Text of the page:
With the bands sliding off fairly easily, the final third gets underway as largely a continuation of the second third, though there are some changes beginning to make themselves known. First, the combustion continues to be an issue, so much so that I’m wondering if all the relights or what appears to be a bit too much residual moisture is having an adverse affect on the flavor. I begin to get hints of tar and metals on the tip of my tongue, which detours the cigar from the otherwise decent flavor profile it had been offering. With a little over two inches left, there is a surge of nicotine from the Aventador and I can feel a bit of physical reaction in the upper chest. The flavor continues to be rocky and now even more metallic, making it challenging to discern just how much pepper is left in the profile, as I can taste it but it doesn’t seem to have the same effect that it did earlier. One cigar finished with some combustion issues and a slightly metallic taste, while the others smoked down a good bit farther and kept that unpleasantness to a minimum.
- I’d be remiss if I didn’t mention how well the color of the ash matched the band at points.
- While it may not seem like a big thing, I really think burning the foot, as opposed to clipping it off, is the way to go. That extra bit of flavor does some good things for this cigar, particularly since they are the introductory puffs.
- The second half of each of the three samples could have benefitted from some dryboxing, as they struggled to burn with amazing consistency. This is one of the downfalls of the double capped design; it makes it for the core of the cigar to shed its excess humidity during aging.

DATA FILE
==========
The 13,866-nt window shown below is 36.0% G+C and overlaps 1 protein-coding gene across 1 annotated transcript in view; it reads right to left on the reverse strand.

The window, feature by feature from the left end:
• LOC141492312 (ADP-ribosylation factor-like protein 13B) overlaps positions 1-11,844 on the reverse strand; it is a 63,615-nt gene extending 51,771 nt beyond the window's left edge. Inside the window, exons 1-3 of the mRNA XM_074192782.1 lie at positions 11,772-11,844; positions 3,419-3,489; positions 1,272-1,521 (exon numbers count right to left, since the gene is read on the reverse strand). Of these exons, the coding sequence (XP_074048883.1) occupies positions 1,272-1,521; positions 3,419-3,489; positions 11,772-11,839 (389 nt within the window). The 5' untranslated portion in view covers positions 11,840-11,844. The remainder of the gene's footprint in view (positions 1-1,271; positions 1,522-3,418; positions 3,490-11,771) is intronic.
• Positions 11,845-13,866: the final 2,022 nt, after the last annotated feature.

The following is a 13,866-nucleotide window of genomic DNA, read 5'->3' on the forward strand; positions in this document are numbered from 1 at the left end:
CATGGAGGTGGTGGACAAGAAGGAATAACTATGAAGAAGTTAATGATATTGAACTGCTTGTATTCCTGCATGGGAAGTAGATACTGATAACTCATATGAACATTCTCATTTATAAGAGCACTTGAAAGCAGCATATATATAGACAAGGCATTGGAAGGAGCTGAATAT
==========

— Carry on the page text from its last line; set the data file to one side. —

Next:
- While it didn’t seem to matter as much in the first half of the cigar, the second half definitely benefits from having more of the cap cut off. I’m reluctant to take off any more than necessary, but in the case of the Imperia Aventador Fundador, I made that extra snip and was rewarded for it.
- The Aventador may be the strongest of the Imperia trio, but Bellody says it doesn’t quite reach the level offered by his other line, the David P. Ehrlich Tremont.
- Bellody began mentioning the Aventador project back in January 2016, saying it would be at the 2016 IPCPR Convention & Trade Show. It wasn’t, at least formally, however.
- I haven’t smoked the other sizes of the Imperia Aventador, but I’d easily purchase and light up any of the other sizes, with the exception of the 6 x 60.
- There’s a fairly well known car that uses the Aventador name.
- Both products get their names from fighting bulls, in this case an animal that fought in Zaragoza, Spain in 1993. It earned the Trofeo de la Peña La Madroñera for courage in the arena.
- The cigars for this review were purchased by halfwheel.
- Final smoking time was two hours and 10 minutes on average.
- Site sponsors STOGIES World Class Cigars (713.783.5100) has the Imperia Aventador.
When a cigar starts with impressive, flavorful complexity and finishes with an off-putting metallic note that gets compounded by combustion issues, it's challenging to put together a tidy summary that still sounds encouraging, or at least optimistic about the cigar, yet that's how I feel about the Imperia Aventador from MLB Cigar Ventures. If the first third is any indication of what the cigar is capable of, and if I felt more confident that the issues of the final third will iron themselves out with time, I'd say rush out and buy a box. I can't say either with a ton of confidence at this point, but I'm at least hopeful that both will prove true and this will become the cigar I think it's capable of becoming.